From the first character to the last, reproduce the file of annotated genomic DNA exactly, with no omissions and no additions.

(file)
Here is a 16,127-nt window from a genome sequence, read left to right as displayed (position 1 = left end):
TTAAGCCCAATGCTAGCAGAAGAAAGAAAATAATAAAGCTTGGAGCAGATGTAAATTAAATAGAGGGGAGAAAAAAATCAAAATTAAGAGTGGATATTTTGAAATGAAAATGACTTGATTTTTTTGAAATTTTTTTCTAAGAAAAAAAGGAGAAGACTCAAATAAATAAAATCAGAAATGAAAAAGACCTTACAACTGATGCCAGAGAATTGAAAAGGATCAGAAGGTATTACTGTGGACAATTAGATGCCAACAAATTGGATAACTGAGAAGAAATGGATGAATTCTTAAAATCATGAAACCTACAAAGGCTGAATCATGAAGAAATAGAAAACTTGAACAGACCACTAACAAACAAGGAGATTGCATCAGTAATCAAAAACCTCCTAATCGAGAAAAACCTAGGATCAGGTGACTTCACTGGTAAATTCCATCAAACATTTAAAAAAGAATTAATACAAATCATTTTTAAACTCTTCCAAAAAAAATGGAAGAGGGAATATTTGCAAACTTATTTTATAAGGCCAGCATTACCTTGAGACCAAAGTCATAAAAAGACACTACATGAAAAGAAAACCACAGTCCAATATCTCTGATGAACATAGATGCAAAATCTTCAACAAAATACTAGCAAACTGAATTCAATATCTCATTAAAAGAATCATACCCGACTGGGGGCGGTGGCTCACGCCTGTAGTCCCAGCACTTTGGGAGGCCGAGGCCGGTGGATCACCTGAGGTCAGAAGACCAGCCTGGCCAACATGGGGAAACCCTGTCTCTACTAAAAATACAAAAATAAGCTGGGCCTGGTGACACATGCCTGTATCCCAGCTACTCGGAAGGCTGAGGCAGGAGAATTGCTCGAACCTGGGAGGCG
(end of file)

Here is a 16,127-nt window from a genome sequence, read left to right as displayed (position 1 = left end):
TTAAGCCCAATGCTAGCAGAAGAAAGAAAATAATAAAGCTTGGAGCAGATGTAAATTAAATAGAGGGGAGAAAAAAATCAAAATTAAGAGTGGATATTTTGAAATGAAAATGACTTGATTTTTTTGAAATTTTTTTCTAAGAAAAAAAGGAGAAGACTCAAATAAATAAAATCAGAAATGAAAAAGACCTTACAACTGATGCCAGAGAATTGAAAAGGATCAGAAGGTATTACTGTGGACAATTAGATGCCAACAAATTGGATAACTGAGAAGAAATGGATGAATTCTTAAAATCATGAAACCTACAAAGGCTGAATCATGAAGAAATAGAAAACTTGAACAGACCACTAACAAACAAGGAGATTGCATCAGTAATCAAAAACCTCCTAATCGAGAAAAACCTAGGATCAGGTGACTTCACTGGTAAATTCCATCAAACATTTAAAAAAGAATTAATACAAATCATTTTTAAACTCTTCCAAAAAAAATGGAAGAGGGAATATTTGCAAACTTATTTTATAAGGCCAGCATTACCTTGAGACCAAAGTCATAAAAAGACACTACATGAAAAGAAAACCACAGTCCAATATCTCTGATGAACATAGATGCAAAATCTTCAACAAAATACTAGCAAACTGAATTCAATATCTCATTAAAAGAATCATACCCGACTGGGGGCGGTGGCTCACGCCTGTAGTCCCAGCACTTTGGGAGGCCGAGGCCGGTGGATCACCTGAGGTCAGAAGACCAGCCTGGCCAACATGGGGAAACCCTGTCTCTACTAAAAATACAAAAATAAGCTGGGCCTGGTGACACATGCCTGTATCCCAGCTACTCGGAAGGCTGAGGCAGGAGAATTGCTCGAACCTGGGAGGCG